The blame game over the tragic events in Arizona began immediately. Predictably, one side blames the harsh discourse of the other, and the other side takes umbrage at what will now be famously (if grossly inaccurately) called ‘blood libel’.
Demonizing political opponents is certainly an unwelcome development, if not a recent one in American politics. Labeling the ideas, words, and actions of our opponents ‘evil’ perhaps does make it easier for those who are mentally unstable to seek ‘second amendment remedies’ for their grievances. Thus, it is understandable that many well-meaning persons would attempt to turn this tragedy into a new beginning for civility in America.
Civility is defined as formal or perfunctory politeness, and refraining from intentional discourtesy. While this may be a good start among persons who feel animosity toward each other, civility does not address the fundamental emotion of aversion which lies at the root of all violence. It merely masks and mollifies its expression.
Civility cannot take root in a society that grievously mistreats humans and animals, both here and abroad. It is not consonant with the law of cause and effect to expect a harvest of peace while sowing the seeds of violence.
What we need in America and elsewhere is to cultivate compassion —the desire to eliminate or reduce the suffering of others. Until we can see that all sentient beings (not only humans) want happiness, but do not always know how best to attain it, we will ascribe evil intent to some of them, and virtue (however defined) to others.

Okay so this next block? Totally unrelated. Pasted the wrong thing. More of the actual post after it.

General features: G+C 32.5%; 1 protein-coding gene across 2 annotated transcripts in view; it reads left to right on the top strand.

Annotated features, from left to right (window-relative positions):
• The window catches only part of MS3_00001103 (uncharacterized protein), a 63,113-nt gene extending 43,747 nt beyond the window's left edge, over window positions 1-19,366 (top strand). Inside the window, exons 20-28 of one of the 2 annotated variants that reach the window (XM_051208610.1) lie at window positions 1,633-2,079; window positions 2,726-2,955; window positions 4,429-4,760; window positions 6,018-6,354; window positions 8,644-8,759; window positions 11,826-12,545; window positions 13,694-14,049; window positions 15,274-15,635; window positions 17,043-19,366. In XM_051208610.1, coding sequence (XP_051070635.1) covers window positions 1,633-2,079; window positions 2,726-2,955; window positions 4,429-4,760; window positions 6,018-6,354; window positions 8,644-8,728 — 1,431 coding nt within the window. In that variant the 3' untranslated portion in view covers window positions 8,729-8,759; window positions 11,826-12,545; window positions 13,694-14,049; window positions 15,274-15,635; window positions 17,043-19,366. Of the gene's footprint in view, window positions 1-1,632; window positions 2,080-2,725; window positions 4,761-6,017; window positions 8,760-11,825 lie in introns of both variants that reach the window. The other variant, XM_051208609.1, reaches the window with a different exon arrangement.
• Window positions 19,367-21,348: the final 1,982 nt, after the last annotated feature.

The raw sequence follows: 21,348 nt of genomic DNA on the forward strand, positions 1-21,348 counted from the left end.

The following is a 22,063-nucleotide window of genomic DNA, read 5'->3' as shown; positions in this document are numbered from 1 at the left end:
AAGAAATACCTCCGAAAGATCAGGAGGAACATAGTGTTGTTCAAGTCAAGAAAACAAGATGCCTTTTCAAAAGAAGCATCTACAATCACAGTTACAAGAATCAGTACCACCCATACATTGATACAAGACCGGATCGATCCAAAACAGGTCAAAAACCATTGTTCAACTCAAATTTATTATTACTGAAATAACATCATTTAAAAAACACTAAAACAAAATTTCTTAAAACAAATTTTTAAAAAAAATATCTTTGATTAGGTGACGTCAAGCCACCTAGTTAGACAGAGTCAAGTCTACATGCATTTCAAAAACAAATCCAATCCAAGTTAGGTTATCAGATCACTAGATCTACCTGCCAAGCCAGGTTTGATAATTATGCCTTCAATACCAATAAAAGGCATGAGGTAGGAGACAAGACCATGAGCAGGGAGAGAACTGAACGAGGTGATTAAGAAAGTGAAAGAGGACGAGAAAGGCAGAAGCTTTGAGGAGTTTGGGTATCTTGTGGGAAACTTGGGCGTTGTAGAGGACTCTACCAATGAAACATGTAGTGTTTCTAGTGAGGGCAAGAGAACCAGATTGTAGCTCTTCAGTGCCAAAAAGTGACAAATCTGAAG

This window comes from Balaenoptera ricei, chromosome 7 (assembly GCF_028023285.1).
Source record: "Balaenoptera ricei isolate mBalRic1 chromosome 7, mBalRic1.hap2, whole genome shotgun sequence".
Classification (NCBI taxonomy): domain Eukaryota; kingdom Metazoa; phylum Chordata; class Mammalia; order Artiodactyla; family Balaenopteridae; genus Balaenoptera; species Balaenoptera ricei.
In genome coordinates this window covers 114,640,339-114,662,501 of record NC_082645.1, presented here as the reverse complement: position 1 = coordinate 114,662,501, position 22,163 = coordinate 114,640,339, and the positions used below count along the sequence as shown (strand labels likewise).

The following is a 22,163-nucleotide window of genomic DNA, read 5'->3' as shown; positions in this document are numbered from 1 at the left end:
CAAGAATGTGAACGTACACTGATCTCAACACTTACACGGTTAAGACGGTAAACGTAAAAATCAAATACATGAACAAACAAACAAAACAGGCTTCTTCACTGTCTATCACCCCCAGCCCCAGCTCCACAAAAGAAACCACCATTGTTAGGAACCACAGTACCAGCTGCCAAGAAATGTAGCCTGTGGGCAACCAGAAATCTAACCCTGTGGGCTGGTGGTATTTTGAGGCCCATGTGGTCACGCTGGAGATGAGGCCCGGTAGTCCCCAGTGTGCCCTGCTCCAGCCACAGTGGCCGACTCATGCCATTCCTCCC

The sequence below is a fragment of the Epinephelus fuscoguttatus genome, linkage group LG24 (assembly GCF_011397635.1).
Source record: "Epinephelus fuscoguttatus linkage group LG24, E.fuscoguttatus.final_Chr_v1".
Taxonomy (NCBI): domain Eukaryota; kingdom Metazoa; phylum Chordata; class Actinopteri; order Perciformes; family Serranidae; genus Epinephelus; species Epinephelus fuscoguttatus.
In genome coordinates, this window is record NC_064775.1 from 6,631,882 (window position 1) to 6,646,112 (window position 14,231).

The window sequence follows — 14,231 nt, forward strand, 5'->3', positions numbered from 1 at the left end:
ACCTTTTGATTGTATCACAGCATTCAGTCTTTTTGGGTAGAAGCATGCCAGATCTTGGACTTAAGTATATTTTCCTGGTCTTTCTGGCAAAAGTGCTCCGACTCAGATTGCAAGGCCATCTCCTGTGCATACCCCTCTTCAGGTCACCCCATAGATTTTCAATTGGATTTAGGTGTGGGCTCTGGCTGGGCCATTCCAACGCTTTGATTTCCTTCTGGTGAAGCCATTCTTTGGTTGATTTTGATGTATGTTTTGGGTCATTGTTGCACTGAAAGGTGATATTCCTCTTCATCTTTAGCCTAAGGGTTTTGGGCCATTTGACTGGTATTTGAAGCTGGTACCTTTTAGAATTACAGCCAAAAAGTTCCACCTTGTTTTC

And although it is perhaps easier to feel compassion for the dead and wounded in Tucson than for the gunman and his putative inciters, until we can do so we will not have peace in our hearts, in our communities, or in this world.
Compassion does not require acquiescence with unskillful acts. We must do our best to heal the sick, nourish the young, protect the weak, love the beautiful, serve the good, and honor the wise, according to our highest wisdom. But we must also remove from our hearts the desire to visit retribution or inflict harm on others.
May those who died in Tucson attain the Pure Land.
May those who were wounded recover their health and cultivate forgiveness.
May those who committed or incited others to violence repent and mend their ways.